MLB.com Columnist

Tracy Ringolsby

Yost has earned benefit of the doubt

Yost has earned benefit of the doubt

TORONTO -- Ned Yost isn't about to fall into the trap a second time.

When he managed the Milwaukee Brewers, Yost cared about what people said and writers wrote. He wanted to please all the people all the time. It's not going to happen again. Now he gets it.

Game Date Matchup
Gm 1 Oct. 16 KC 5, TOR 0
Gm 2 Oct. 17 KC 6, TOR 3
Gm 3 Oct. 19 TOR 11, KC 8
Gm 4 Oct. 20 KC 14, TOR 2
Gm 5 Oct. 21 TOR 7, KC 1
Gm 6 Oct. 23 KC 4, TOR 3

• Shop for Royals postseason gear

Now, Yost is the manager of the Kansas City Royals, a franchise that has improved its record in each season since he took over for Trey Hillman 35 games into the 2010 season and is one win away from its second straight American League pennant, which they'll play for on Friday night in Game 6 of the AL Championship Series (7 p.m. ET air time on FOX Sports 1/Sportsnet, 8 p.m. game time).

The Royals dropped Game 5, 7-1, on Wednesday at Rogers Centre.

Yost, however, does things a lot like his managerial mentor in Atlanta, Bobby Cox, did them -- by feel. Oh, he knows the numbers and the tendencies, but more than that, he knows his players, and he knows how to get them to respond in situations.

And Yost didn't hesitate to give Edinson Volquez that extra show of confidence in the sixth inning of Game 5, which Volquez earned with a six-inning, two-hit, no-run effort in Game 1. The critics might have cringed when Volquez walked Ben Revere to open the inning, hit Josh Donaldson and walked Jose Bautista in a 10-pitch at-bat to load the bases with nobody out. It wasn't, however, until Volquez walked Edwin Encarnacion to force in a run that Yost finally made his call to the bullpen.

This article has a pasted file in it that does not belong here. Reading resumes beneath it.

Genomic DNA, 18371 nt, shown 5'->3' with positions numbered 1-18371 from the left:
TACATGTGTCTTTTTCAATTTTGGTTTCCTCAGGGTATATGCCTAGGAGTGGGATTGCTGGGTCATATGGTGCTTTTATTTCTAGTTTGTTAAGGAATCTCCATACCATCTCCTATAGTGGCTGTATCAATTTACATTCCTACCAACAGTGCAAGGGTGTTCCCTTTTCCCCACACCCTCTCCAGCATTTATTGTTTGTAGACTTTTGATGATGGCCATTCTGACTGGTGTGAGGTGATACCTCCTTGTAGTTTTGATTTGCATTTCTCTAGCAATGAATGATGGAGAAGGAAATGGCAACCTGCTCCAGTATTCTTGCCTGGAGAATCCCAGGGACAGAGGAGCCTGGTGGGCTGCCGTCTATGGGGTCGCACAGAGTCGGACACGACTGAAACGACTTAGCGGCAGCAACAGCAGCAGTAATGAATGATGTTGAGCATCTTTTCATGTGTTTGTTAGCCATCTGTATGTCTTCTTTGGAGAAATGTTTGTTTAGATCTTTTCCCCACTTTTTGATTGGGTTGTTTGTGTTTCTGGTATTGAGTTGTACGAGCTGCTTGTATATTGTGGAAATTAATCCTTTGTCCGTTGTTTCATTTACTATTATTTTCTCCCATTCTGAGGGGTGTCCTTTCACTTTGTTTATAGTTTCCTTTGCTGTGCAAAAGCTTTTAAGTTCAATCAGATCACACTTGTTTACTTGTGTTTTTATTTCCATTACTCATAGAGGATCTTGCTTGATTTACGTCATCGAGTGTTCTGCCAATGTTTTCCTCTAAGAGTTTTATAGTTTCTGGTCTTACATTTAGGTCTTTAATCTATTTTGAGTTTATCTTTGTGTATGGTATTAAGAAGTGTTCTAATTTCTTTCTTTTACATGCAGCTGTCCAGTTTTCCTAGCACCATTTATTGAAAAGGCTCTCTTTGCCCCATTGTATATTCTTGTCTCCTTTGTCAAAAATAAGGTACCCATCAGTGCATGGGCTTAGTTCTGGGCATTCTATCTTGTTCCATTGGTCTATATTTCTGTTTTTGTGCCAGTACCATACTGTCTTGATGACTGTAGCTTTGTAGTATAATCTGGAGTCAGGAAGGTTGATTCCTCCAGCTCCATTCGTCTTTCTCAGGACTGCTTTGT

Bautista wins 10-pitch battle

"I thought he still had good stuff," said Yost. "Eddie's fastball had all kinds of life. We were looking for a double-play ball, quite frankly, with all the movement on it. We just didn't get it."

Not to mention the fact that ball four to Bautista was right on the border, and could very well have been called a strike. When Yost made the move to pull Chris Young with two outs in the fifth and a 4-2 lead in Game 4 of the ALCS against the Blue Jays on Tuesday, he knew the second-guessers were getting warmed up. He also knew that he had a rested bullpen and Young was making only his third start since July 28, having pitched only 27 2/3 innings in the previous 84 days. Kansas City's offense erupted for a 14-2 victory, which ended with Toronto using shortstop Cliff Pennington to get the final out in the top of the ninth.

• Royals, Ventura can't overcome borderline ball call

The Royals didn't get a few close pitches that they felt could have been strikes in Game 5, nor could they even get an appeal on a checked swing by Bautista on that ball four, the screams from the bench drowned out by the sellout crowd at Rogers Centre.

Yost on umpire discussion

Good move? Bad move?

Who knows?

Yes, Kelvin Herrera was loose in the 'pen and ready. No, he was not a guarantee, regardless of how dominating he has been this season.

Herrera did, after all, get victimized for a Troy Tulowitzki three-run double after initially striking out Chris Colabello and before striking out Dioner Navarro and Kevin Pillar.

Royals on 7-1 loss to Blue Jays

What is known is that with Yost calling the shots, the Royals are one victory away from a second World Series appearance in as many years, having won an AL-best 95 games during the regular season, and they have enjoyed three consecutive winning seasons for the first time since 1987-89.

Yost may be questioned about game decisions, but there is, however, no question about the success he is enjoying as the man in charge of the Royals.

Tracy Ringolsby is a columnist for MLB.com. This story was not subject to the approval of Major League Baseball or its clubs.